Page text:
Directed By: Lynne Ramsay
Starring: Joaquin Phoenix
Reviewed By: Hannah Woodhead
Filmmakers like Lynne Ramsay are a rare breed. Although only on her fourth feature, her filmography is a testament to talent and triumph – indeed, she has a gift for the emotionally devastating, each of her films akin to being punched in the ribs hard enough to leave a shocking purple bruise. You Were Never Really Here is her follow-up to 2011’s incredible We Need To Talk About Kevin, and the six years between the two film have been long. Fortunately for audiences, Ramsay’s latest film is worth the wait.
Adapted from Jonathon Ames’ novel of the same name, You Were Never Really Here tells the story of Joe, a reclusive ex-soldier turned hitman who becomes fixated with a case involving the kidnapping of a teenage girl. That’s all you need to, and should, know before seeing the film, which uncoils like a venomous snake, beautiful and terrifying all at once. Simultaneously slow and fast with an impressively short 85 minute runtime, it’s an incredible feat of filmmaking, proving that an incredible amount can be said in next to no time at all.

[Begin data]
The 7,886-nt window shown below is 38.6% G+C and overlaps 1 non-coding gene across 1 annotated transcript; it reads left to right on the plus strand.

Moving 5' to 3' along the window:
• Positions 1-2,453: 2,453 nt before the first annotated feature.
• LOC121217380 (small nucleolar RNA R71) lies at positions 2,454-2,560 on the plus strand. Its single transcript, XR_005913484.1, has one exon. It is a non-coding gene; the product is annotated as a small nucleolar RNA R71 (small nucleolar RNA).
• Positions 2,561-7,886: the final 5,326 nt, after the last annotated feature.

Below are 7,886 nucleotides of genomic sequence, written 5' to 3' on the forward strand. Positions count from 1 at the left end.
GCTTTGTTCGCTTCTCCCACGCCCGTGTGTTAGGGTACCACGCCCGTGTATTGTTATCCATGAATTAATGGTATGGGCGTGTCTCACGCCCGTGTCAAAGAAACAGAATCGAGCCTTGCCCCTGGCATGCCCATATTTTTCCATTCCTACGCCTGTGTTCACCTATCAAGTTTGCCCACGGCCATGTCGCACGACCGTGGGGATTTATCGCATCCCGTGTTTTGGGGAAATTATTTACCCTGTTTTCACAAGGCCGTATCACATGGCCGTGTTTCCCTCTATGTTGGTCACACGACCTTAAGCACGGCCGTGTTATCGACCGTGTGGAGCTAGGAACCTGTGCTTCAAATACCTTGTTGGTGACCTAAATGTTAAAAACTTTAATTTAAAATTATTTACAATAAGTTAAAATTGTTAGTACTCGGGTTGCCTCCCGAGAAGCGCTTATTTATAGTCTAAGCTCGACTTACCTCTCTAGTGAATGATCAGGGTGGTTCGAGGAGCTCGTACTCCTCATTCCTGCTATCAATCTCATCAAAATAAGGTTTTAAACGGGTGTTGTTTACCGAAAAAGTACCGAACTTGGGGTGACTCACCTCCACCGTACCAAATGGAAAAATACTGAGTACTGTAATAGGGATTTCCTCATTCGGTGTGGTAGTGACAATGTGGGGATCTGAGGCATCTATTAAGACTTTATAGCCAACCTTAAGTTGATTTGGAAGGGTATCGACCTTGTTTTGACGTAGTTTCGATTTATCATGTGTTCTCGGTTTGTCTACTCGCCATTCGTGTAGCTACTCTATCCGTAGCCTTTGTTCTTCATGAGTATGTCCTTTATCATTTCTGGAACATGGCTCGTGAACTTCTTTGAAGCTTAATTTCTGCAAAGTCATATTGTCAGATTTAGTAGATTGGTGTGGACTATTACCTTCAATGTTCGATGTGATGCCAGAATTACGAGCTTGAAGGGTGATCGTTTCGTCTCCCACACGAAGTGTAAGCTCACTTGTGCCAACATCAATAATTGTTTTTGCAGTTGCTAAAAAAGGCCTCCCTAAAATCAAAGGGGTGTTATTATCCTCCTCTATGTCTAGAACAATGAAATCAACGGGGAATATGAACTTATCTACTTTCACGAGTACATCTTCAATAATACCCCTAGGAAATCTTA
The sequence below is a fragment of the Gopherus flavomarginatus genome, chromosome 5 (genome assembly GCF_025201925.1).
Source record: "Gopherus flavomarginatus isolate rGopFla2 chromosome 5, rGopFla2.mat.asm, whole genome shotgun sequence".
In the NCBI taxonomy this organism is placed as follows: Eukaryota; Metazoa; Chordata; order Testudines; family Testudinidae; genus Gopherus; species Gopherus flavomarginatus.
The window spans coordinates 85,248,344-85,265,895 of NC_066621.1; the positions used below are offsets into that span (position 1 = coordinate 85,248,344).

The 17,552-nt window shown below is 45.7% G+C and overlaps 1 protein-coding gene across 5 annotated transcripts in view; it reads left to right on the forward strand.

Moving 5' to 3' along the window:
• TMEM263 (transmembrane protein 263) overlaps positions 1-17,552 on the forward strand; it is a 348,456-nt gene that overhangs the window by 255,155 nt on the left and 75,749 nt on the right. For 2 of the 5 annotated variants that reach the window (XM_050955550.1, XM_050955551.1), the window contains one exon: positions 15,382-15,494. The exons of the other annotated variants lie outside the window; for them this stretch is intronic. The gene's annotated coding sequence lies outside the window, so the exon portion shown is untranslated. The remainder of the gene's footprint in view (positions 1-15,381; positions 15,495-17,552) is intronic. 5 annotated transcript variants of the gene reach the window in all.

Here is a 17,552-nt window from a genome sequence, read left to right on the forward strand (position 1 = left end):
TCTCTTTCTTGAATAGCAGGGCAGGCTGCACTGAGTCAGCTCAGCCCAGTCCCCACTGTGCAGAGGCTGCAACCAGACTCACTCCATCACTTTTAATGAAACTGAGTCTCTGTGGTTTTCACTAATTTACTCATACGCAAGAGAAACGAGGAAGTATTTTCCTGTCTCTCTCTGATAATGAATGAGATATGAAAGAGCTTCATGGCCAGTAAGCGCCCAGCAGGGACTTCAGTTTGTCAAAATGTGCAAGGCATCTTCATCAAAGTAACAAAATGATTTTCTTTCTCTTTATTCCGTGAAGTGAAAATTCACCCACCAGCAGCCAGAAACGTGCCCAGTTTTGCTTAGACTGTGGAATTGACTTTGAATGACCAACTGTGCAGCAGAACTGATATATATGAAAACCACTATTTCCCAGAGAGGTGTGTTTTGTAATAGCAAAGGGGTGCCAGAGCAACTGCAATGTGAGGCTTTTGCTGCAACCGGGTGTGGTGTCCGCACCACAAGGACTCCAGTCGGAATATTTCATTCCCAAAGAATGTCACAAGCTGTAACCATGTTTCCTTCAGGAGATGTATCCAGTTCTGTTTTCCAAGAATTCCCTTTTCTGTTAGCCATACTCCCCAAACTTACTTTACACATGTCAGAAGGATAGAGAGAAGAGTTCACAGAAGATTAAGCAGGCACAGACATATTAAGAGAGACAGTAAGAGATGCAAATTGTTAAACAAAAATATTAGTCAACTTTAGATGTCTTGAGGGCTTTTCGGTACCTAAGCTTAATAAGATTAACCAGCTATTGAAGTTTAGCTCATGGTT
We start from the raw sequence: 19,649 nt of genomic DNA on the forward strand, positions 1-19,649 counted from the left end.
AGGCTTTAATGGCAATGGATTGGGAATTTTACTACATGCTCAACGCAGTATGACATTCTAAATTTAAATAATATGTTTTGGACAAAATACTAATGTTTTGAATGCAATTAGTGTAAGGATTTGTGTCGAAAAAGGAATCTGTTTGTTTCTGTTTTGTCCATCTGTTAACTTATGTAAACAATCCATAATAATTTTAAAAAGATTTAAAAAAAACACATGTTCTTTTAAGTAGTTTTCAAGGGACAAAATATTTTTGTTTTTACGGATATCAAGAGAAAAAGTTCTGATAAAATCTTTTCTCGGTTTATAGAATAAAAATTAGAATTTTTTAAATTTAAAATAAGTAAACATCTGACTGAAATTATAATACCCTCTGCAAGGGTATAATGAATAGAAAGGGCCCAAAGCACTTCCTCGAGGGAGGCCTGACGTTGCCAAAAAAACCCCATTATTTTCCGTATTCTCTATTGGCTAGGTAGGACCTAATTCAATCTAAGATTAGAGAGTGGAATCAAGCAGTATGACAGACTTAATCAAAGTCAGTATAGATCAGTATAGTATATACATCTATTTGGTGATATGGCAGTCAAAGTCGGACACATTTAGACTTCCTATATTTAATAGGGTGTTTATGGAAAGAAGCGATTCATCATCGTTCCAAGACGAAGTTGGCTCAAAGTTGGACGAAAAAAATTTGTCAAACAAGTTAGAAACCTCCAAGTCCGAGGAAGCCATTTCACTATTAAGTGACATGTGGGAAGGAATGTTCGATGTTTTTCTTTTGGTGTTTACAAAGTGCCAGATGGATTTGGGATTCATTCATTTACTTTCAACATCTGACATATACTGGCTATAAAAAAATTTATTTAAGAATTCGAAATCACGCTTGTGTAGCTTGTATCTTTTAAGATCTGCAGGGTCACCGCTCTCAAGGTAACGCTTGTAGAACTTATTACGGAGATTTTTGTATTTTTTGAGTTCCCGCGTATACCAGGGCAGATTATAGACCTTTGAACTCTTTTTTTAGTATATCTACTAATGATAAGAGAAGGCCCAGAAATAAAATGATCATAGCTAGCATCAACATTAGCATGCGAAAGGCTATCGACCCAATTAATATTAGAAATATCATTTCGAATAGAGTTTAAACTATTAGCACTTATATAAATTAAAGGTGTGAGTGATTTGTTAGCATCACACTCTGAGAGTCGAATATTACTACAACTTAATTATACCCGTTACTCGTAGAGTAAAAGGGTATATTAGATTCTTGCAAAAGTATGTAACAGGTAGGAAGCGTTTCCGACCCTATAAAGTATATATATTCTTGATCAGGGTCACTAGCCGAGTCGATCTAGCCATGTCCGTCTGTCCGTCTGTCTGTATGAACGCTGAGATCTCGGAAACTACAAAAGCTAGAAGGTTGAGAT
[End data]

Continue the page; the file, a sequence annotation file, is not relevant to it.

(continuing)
Of course, it’s impossible to not reflect on the film’s incredible central performance, given by three-time Oscar nominee Joaquin Phoenix. He plays Joe with his usual brand of fierce but quiet intensity, but brings a sense of child-like naiveté along with it, as well as hinting at unresolved trauma from both childhood abuse and war PTSD. A less talented actor might have struggled to find the heart within such a complex character, but in Phoenix’s hands, Joe is infinitely fascinating. He is the film’s beating, bloody heart, and it’s no surprise that he took the top honour at Cannes earlier this year. A masterclass in subtlety and tangible emotion, he simultaneously draws you in and pushes you away in revulsion.
Paired with Ramsay’s intense visual style is an electric score from Jonny Greenwood, claustrophobic and jarring, as fragmented as the dizzying cinematography that gives You Were Never Really Here its intense, brutal style. Although classified as an action thriller, it’s just as much a character study, hinting at Luc Besson’s Leon the Professional or Bogdanovich’s Paper Moon, but strong enough to stand on its own. This is a film that you cannot forget in a hurry, bleak and devastating, but with the smallest slither of hope amidst the incredible carnage.
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